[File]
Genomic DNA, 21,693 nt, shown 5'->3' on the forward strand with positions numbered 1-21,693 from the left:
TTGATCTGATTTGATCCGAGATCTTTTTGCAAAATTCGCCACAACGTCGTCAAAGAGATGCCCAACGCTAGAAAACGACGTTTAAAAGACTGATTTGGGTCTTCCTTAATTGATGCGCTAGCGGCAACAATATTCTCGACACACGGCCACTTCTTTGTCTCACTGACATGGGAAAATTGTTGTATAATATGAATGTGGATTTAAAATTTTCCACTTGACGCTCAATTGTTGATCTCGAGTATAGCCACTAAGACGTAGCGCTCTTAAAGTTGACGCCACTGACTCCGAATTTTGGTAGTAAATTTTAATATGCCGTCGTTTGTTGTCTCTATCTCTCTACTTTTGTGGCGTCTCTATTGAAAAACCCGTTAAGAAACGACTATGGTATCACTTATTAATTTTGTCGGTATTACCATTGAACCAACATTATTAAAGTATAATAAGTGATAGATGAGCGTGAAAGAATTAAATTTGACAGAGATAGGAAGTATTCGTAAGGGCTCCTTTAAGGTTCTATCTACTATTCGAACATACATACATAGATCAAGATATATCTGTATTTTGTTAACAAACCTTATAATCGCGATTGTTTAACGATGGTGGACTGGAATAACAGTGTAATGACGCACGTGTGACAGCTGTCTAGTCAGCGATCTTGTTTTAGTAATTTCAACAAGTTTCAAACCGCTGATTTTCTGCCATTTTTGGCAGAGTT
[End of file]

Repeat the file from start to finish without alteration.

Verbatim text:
Genomic DNA, 21,693 nt, shown 5'->3' on the forward strand with positions numbered 1-21,693 from the left:
TTGATCTGATTTGATCCGAGATCTTTTTGCAAAATTCGCCACAACGTCGTCAAAGAGATGCCCAACGCTAGAAAACGACGTTTAAAAGACTGATTTGGGTCTTCCTTAATTGATGCGCTAGCGGCAACAATATTCTCGACACACGGCCACTTCTTTGTCTCACTGACATGGGAAAATTGTTGTATAATATGAATGTGGATTTAAAATTTTCCACTTGACGCTCAATTGTTGATCTCGAGTATAGCCACTAAGACGTAGCGCTCTTAAAGTTGACGCCACTGACTCCGAATTTTGGTAGTAAATTTTAATATGCCGTCGTTTGTTGTCTCTATCTCTCTACTTTTGTGGCGTCTCTATTGAAAAACCCGTTAAGAAACGACTATGGTATCACTTATTAATTTTGTCGGTATTACCATTGAACCAACATTATTAAAGTATAATAAGTGATAGATGAGCGTGAAAGAATTAAATTTGACAGAGATAGGAAGTATTCGTAAGGGCTCCTTTAAGGTTCTATCTACTATTCGAACATACATACATAGATCAAGATATATCTGTATTTTGTTAACAAACCTTATAATCGCGATTGTTTAACGATGGTGGACTGGAATAACAGTGTAATGACGCACGTGTGACAGCTGTCTAGTCAGCGATCTTGTTTTAGTAATTTCAACAAGTTTCAAACCGCTGATTTTCTGCCATTTTTGGCAGAGTT